"Do the Right Thing" Jason Smith Film Studies, April 2002 Right off the bat Spike Lee's ideology is apparent in his film "Do the Right Thing". In the opening credit sequence Rosie Perez is dancing to the Public Enemy song "Fight the Power" from the album Fear of a Black Planet. The main theme of the song and dance is frustration and anger at the status quo. "Most of my heroes don't appear on no stampsÃ¢ÂÂ¦Nothing but rednecks for 400 years if you checkÃ¢ÂÂ¦" is one example of how the songwriter (Chuck D) and Lee are frustrated by the treatment of 'his heroes'. Another example of ideology just from the opening song is the lyrics, "To revolutionize make a change, nothing's strangeÃ¢ÂÂ¦People, people we are the sameÃ¢ÂÂ¦" This verse suggests the equality of people, a popular left-wing ideology.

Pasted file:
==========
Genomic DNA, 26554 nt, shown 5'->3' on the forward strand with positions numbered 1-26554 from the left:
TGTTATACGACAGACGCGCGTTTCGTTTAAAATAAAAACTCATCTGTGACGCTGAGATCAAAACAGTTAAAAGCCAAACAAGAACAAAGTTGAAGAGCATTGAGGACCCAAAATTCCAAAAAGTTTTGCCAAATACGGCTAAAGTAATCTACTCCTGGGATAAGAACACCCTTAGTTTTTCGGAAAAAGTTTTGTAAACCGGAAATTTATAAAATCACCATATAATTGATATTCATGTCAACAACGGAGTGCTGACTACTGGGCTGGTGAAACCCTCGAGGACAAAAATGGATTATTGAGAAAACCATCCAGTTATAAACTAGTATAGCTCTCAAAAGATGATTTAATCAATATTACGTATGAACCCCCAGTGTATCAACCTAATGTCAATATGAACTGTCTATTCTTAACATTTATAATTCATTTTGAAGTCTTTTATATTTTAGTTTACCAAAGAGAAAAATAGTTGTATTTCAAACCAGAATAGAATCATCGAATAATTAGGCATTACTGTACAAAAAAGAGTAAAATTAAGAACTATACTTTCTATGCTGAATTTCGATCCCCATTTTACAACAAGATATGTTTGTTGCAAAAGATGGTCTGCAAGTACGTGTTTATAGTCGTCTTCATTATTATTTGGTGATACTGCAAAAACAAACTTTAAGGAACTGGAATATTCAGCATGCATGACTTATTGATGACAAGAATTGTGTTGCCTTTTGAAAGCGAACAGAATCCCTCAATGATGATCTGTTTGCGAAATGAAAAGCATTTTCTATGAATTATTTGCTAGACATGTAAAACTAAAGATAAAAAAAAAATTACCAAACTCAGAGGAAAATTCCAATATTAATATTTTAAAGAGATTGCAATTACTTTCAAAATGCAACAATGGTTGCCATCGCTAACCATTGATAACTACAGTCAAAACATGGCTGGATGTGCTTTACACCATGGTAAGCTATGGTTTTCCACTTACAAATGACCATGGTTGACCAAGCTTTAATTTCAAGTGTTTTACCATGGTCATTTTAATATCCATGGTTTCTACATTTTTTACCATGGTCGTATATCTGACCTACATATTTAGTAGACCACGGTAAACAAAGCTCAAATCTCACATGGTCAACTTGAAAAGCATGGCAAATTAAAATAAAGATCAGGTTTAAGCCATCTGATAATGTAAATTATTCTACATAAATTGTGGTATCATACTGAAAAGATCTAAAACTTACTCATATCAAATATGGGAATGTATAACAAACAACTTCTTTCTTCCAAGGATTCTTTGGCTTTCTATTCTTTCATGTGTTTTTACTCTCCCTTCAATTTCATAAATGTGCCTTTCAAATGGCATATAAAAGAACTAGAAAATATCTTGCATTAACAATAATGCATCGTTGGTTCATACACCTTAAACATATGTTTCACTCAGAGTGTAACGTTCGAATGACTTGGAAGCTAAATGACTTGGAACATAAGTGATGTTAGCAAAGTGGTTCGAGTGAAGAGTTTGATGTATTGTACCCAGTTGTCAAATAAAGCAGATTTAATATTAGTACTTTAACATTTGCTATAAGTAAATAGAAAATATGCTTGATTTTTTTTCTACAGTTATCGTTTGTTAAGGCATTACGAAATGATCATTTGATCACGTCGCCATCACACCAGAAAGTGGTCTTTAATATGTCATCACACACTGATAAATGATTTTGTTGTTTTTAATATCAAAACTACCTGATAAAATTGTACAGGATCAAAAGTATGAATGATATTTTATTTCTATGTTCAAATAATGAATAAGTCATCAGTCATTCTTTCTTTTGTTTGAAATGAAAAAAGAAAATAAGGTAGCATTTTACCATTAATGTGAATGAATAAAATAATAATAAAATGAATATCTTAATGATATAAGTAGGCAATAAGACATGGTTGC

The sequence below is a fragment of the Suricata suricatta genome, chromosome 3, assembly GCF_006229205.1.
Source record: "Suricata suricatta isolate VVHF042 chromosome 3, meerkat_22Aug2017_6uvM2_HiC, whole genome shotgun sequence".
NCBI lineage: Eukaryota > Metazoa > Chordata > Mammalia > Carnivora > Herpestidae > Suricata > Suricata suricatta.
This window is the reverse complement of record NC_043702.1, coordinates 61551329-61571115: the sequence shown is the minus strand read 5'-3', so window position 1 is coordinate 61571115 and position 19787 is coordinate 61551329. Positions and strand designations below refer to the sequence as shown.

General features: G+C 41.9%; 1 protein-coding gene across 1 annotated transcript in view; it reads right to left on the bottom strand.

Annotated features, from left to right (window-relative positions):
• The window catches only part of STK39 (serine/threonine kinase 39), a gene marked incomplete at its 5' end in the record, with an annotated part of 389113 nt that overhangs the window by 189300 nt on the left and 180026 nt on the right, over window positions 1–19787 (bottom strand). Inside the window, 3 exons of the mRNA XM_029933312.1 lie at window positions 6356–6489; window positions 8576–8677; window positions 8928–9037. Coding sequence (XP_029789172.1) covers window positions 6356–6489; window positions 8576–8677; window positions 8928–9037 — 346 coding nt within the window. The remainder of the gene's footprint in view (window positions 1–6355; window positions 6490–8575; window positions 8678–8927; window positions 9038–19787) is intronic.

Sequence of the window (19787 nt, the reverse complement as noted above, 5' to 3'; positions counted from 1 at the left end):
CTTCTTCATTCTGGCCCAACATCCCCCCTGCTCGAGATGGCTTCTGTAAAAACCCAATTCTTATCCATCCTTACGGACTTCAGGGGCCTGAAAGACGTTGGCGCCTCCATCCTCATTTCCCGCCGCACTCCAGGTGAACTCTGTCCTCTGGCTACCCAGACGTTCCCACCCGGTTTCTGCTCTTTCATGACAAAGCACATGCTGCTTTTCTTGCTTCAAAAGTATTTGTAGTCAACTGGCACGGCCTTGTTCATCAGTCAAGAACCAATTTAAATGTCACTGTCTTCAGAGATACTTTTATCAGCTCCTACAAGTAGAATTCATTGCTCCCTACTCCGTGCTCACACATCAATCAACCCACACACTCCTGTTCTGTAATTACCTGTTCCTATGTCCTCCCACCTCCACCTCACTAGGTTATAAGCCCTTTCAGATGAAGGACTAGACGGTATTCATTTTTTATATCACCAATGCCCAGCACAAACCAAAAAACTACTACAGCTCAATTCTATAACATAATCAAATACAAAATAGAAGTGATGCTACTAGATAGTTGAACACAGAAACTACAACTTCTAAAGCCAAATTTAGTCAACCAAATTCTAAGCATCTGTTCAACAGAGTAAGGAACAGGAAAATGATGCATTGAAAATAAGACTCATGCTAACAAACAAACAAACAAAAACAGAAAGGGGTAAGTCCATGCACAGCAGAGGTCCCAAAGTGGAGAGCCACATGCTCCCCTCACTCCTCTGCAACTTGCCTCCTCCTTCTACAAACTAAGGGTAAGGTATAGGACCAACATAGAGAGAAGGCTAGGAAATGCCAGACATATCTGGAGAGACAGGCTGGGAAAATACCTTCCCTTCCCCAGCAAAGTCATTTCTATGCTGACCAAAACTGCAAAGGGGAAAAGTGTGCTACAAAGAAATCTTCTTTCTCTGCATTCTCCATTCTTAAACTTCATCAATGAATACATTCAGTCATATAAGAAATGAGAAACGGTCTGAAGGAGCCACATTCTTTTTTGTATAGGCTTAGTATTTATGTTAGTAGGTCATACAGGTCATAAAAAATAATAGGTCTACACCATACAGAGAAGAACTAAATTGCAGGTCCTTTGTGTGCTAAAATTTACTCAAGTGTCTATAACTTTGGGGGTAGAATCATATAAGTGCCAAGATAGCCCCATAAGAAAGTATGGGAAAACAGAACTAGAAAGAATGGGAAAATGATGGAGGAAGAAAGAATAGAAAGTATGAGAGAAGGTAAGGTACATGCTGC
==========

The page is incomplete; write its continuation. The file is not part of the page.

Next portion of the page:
The rest of the film is also full of ideological ideas.
One of the most prevalent themes of the movie is the pictures that were on the wall of the Pizza place. One of the men in the neighborhood tried to form a boycott of the pizza place because there were no Black people on the wall. He mentioned Malcolm X and Nelson Mandella as examples of black leaders, but the owner said that since it was his shop, only Italian-Americans would be put on the wall. This is another example of how Spike Lee was attempting to attack the status quo. Not until the very end of the movie when the handicapped guy puts a picture of Malcolm X on the burnt, damaged wall does the film resolve the black leaders problem.
Another great example of the ideology of this film is the neighborhood view of the Korean owned grocery store. At one point in the film the three black...